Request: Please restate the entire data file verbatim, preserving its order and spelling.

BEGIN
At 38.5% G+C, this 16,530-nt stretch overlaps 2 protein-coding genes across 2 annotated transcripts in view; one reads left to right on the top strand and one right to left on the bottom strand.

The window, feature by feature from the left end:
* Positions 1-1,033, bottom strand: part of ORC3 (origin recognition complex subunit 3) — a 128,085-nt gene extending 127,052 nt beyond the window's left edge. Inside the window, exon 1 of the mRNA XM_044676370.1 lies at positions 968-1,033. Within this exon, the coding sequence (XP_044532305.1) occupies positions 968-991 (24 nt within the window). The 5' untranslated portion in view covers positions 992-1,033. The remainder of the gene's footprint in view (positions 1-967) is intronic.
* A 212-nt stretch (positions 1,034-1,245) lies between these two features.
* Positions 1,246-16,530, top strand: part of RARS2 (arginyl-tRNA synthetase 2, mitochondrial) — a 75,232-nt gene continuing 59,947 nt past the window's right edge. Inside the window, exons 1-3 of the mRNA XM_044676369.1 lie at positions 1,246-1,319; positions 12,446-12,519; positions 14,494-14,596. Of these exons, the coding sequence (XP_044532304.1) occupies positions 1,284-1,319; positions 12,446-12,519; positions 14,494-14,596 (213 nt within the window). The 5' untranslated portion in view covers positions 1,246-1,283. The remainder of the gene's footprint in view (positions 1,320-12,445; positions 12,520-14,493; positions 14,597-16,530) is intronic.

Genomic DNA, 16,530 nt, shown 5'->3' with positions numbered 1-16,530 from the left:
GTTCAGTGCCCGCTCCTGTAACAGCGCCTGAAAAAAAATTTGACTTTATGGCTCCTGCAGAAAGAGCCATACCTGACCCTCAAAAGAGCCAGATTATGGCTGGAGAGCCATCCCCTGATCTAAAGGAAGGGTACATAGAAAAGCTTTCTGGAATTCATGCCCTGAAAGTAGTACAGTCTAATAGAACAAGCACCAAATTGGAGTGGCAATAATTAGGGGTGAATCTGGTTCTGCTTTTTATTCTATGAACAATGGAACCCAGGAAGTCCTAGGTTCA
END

At 38.5% G+C, this 16,530-nt stretch overlaps 2 protein-coding genes across 2 annotated transcripts in view; one reads left to right on the top strand and one right to left on the bottom strand.

The window, feature by feature from the left end:
* Positions 1-1,033, bottom strand: part of ORC3 (origin recognition complex subunit 3) — a 128,085-nt gene extending 127,052 nt beyond the window's left edge. Inside the window, exon 1 of the mRNA XM_044676370.1 lies at positions 968-1,033. Within this exon, the coding sequence (XP_044532305.1) occupies positions 968-991 (24 nt within the window). The 5' untranslated portion in view covers positions 992-1,033. The remainder of the gene's footprint in view (positions 1-967) is intronic.
* A 212-nt stretch (positions 1,034-1,245) lies between these two features.
* Positions 1,246-16,530, top strand: part of RARS2 (arginyl-tRNA synthetase 2, mitochondrial) — a 75,232-nt gene continuing 59,947 nt past the window's right edge. Inside the window, exons 1-3 of the mRNA XM_044676369.1 lie at positions 1,246-1,319; positions 12,446-12,519; positions 14,494-14,596. Of these exons, the coding sequence (XP_044532304.1) occupies positions 1,284-1,319; positions 12,446-12,519; positions 14,494-14,596 (213 nt within the window). The 5' untranslated portion in view covers positions 1,246-1,283. The remainder of the gene's footprint in view (positions 1,320-12,445; positions 12,520-14,493; positions 14,597-16,530) is intronic.

Genomic DNA, 16,530 nt, shown 5'->3' with positions numbered 1-16,530 from the left:
GTTCAGTGCCCGCTCCTGTAACAGCGCCTGAAAAAAAATTTGACTTTATGGCTCCTGCAGAAAGAGCCATACCTGACCCTCAAAAGAGCCAGATTATGGCTGGAGAGCCATCCCCTGATCTAAAGGAAGGGTACATAGAAAAGCTTTCTGGAATTCATGCCCTGAAAGTAGTACAGTCTAATAGAACAAGCACCAAATTGGAGTGGCAATAATTAGGGGTGAATCTGGTTCTGCTTTTTATTCTATGAACAATGGAACCCAGGAAGTCCTAGGTTCA